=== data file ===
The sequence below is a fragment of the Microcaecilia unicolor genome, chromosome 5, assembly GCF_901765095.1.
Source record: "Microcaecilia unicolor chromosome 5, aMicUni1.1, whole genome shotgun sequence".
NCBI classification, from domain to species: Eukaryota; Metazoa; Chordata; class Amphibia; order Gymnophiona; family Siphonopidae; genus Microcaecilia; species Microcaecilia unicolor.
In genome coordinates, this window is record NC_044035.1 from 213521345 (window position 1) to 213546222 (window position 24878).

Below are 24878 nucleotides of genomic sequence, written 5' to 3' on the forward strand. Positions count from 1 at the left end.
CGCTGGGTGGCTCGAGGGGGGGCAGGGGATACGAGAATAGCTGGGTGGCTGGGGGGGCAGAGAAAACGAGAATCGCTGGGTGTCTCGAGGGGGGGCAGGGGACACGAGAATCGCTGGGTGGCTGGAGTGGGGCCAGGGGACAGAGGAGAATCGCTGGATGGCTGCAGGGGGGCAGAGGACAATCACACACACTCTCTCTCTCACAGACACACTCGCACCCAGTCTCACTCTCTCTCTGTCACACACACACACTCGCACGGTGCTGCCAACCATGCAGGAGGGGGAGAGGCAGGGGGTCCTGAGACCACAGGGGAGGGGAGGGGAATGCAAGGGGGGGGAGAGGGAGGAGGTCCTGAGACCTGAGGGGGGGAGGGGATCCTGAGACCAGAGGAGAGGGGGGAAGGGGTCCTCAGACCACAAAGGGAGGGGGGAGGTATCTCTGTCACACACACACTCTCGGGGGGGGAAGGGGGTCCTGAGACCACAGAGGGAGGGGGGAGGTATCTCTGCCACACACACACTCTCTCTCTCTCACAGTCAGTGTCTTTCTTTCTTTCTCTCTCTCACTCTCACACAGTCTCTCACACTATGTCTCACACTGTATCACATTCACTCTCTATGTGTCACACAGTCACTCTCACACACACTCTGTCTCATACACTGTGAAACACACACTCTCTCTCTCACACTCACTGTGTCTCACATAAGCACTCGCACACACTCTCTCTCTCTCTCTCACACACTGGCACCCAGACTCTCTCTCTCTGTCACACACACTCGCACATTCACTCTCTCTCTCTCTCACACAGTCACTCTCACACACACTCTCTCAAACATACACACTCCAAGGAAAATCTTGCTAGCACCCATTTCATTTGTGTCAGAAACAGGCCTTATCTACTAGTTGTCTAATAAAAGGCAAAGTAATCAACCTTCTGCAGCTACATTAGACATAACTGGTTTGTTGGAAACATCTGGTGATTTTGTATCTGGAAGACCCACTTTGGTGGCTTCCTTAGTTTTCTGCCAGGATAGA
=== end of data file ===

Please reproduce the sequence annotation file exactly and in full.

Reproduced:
The sequence below is a fragment of the Microcaecilia unicolor genome, chromosome 5, assembly GCF_901765095.1.
Source record: "Microcaecilia unicolor chromosome 5, aMicUni1.1, whole genome shotgun sequence".
NCBI classification, from domain to species: Eukaryota; Metazoa; Chordata; class Amphibia; order Gymnophiona; family Siphonopidae; genus Microcaecilia; species Microcaecilia unicolor.
In genome coordinates, this window is record NC_044035.1 from 213521345 (window position 1) to 213546222 (window position 24878).

Below are 24878 nucleotides of genomic sequence, written 5' to 3' on the forward strand. Positions count from 1 at the left end.
CGCTGGGTGGCTCGAGGGGGGGCAGGGGATACGAGAATAGCTGGGTGGCTGGGGGGGCAGAGAAAACGAGAATCGCTGGGTGTCTCGAGGGGGGGCAGGGGACACGAGAATCGCTGGGTGGCTGGAGTGGGGCCAGGGGACAGAGGAGAATCGCTGGATGGCTGCAGGGGGGCAGAGGACAATCACACACACTCTCTCTCTCACAGACACACTCGCACCCAGTCTCACTCTCTCTCTGTCACACACACACACTCGCACGGTGCTGCCAACCATGCAGGAGGGGGAGAGGCAGGGGGTCCTGAGACCACAGGGGAGGGGAGGGGAATGCAAGGGGGGGGAGAGGGAGGAGGTCCTGAGACCTGAGGGGGGGAGGGGATCCTGAGACCAGAGGAGAGGGGGGAAGGGGTCCTCAGACCACAAAGGGAGGGGGGAGGTATCTCTGTCACACACACACTCTCGGGGGGGGAAGGGGGTCCTGAGACCACAGAGGGAGGGGGGAGGTATCTCTGCCACACACACACTCTCTCTCTCTCACAGTCAGTGTCTTTCTTTCTTTCTCTCTCTCACTCTCACACAGTCTCTCACACTATGTCTCACACTGTATCACATTCACTCTCTATGTGTCACACAGTCACTCTCACACACACTCTGTCTCATACACTGTGAAACACACACTCTCTCTCTCACACTCACTGTGTCTCACATAAGCACTCGCACACACTCTCTCTCTCTCTCTCACACACTGGCACCCAGACTCTCTCTCTCTGTCACACACACTCGCACATTCACTCTCTCTCTCTCTCACACAGTCACTCTCACACACACTCTCTCAAACATACACACTCCAAGGAAAATCTTGCTAGCACCCATTTCATTTGTGTCAGAAACAGGCCTTATCTACTAGTTGTCTAATAAAAGGCAAAGTAATCAACCTTCTGCAGCTACATTAGACATAACTGGTTTGTTGGAAACATCTGGTGATTTTGTATCTGGAAGACCCACTTTGGTGGCTTCCTTAGTTTTCTGCCAGGATAGA